The United Kingdom is set to slash its red list of high-risk countries by 87% in a significant shakeup to the rules affecting travel to England. The changes will make it practical for some to easily travel to the UK for the first time since the list was first revealed.
On Monday, the UK government’s travel rules changed to make it easier to travel if fully vaccinated with approved vaccination programs. It is set to become even more accessible for many more travelers as the country all but eliminates its Red List.
Major destinations off the red list
Some significant destinations that have been on the red list since the list’s inception are finally set to drop off the list. For most of 2021, South Africa has been firmly on the list of countries, making travel extremely difficult for some and impossible for others. Now, along with Mexico, Brazil, and 44 other nations, it will drop off the list.
Only seven countries will remain on the list after Monday. These countries are,
- Dominican Republic
British airlines are happy
All airlines will be happy with today’s announcement, with British Airways already commenting to that effect. Sean Doyle, CEO of British Airways, commented,
“It finally feels like we are seeing light at the end of a very long tunnel. Britain will benefit from this significant reduction in red list countries, and now it’s time to turn our attention to eradicating testing for fully vaccinated travellers.”
Meanwhile, a Virgin Atlantic spokesperson told Simple Flying,
“We are ready to welcome fully vaccinated arrivals from India, South Africa, and Hong Kong to the UK. However, to ensure the full economic benefits are realised and that Britain’s global ambitions are met, all testing for fully vaccinated travellers from low risk destinations must be removed.”
The system from Monday
From Monday, travel will be reasonably easy to England from all but the seven countries listed above. The UK government’s rules only impact travelers to England, though the other nations of the United Kingdom usually follow changes made in London.
Those traveling from any but the above countries will face a different set of rules depending on whether they are fully vaccinated with a recognized vaccine. If they are, there are no restrictions on travel. A pre-departure test isn’t required, but a passenger locator form and a day two PCR test must be completed. By the end of the month, the government hopes to have downgraded the PCR test requirement to a rapid antigen test. Speaking today, Grant Shapps suggested that the new system may see passengers uploading a photo of a negative antigen test.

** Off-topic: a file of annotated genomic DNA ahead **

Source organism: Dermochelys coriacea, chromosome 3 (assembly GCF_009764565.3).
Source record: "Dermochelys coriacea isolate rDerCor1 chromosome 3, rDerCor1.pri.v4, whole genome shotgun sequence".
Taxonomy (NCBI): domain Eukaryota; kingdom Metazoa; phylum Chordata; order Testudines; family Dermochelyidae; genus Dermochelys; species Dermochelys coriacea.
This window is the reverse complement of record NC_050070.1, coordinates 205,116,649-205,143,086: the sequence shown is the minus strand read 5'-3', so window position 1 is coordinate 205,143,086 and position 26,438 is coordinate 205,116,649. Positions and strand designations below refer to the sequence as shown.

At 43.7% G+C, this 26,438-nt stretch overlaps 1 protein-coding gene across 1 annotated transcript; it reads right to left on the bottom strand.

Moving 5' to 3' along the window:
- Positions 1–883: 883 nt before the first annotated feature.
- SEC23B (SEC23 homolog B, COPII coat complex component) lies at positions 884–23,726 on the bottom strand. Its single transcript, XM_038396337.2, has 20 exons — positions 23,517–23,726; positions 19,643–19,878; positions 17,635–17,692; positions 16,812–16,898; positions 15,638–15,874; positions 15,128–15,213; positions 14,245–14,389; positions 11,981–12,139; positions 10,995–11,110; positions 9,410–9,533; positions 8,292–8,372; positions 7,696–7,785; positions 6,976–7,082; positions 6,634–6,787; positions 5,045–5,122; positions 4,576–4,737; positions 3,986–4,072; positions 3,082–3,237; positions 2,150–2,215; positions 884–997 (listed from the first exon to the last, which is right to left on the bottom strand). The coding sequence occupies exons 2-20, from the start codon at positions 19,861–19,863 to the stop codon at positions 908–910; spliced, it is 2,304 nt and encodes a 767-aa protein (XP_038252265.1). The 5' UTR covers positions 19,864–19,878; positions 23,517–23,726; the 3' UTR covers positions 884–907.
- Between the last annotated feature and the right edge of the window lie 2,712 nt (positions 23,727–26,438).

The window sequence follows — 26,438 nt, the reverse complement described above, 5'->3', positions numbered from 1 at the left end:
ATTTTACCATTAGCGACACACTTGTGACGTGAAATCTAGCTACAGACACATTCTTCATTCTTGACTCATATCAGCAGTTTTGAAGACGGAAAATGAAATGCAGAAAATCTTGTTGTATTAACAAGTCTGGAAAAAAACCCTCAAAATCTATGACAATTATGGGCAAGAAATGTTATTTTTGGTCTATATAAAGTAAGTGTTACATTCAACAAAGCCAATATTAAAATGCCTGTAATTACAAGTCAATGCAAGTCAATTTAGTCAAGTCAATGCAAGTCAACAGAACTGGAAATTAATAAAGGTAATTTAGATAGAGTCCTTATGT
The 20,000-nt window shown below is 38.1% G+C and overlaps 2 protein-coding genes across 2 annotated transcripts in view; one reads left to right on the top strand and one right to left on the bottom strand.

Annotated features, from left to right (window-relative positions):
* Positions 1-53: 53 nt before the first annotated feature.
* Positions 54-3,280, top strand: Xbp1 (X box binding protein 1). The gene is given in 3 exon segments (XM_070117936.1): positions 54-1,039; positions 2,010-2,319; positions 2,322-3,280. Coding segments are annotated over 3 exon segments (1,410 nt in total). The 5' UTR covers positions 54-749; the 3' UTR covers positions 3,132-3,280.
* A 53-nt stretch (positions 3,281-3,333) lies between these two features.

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While travel from non-red countries got a whole lot easier last Monday for the vaccinated, those not considered vaccinated by the UK may have a more challenging time traveling. The green list was abolished, meaning that all unvaccinated individuals are now treated as amber arrivals were. This means that they must quarantine for at least five days, take at least two self-funded PCR tests and a pre-departure test.
Anyone coming from one of the seven red-list countries will only be allowed to travel to the UK if they are citizens or residents. Once they arrive, they will need to spend ten days in a managed quarantine facility at their own expense.
The news is likely to come as a massive boon to the aviation industry, as travel will become more accessible, prompting an increase in demand which airlines will be all too keen to fulfill. It will, however, be a disappointment to hotels with contracts to manage quarantine from red-list destinations, as demand for these will plummet.
What do you make of the UK government’s red list announcement? Let us know what you think and why in the comments!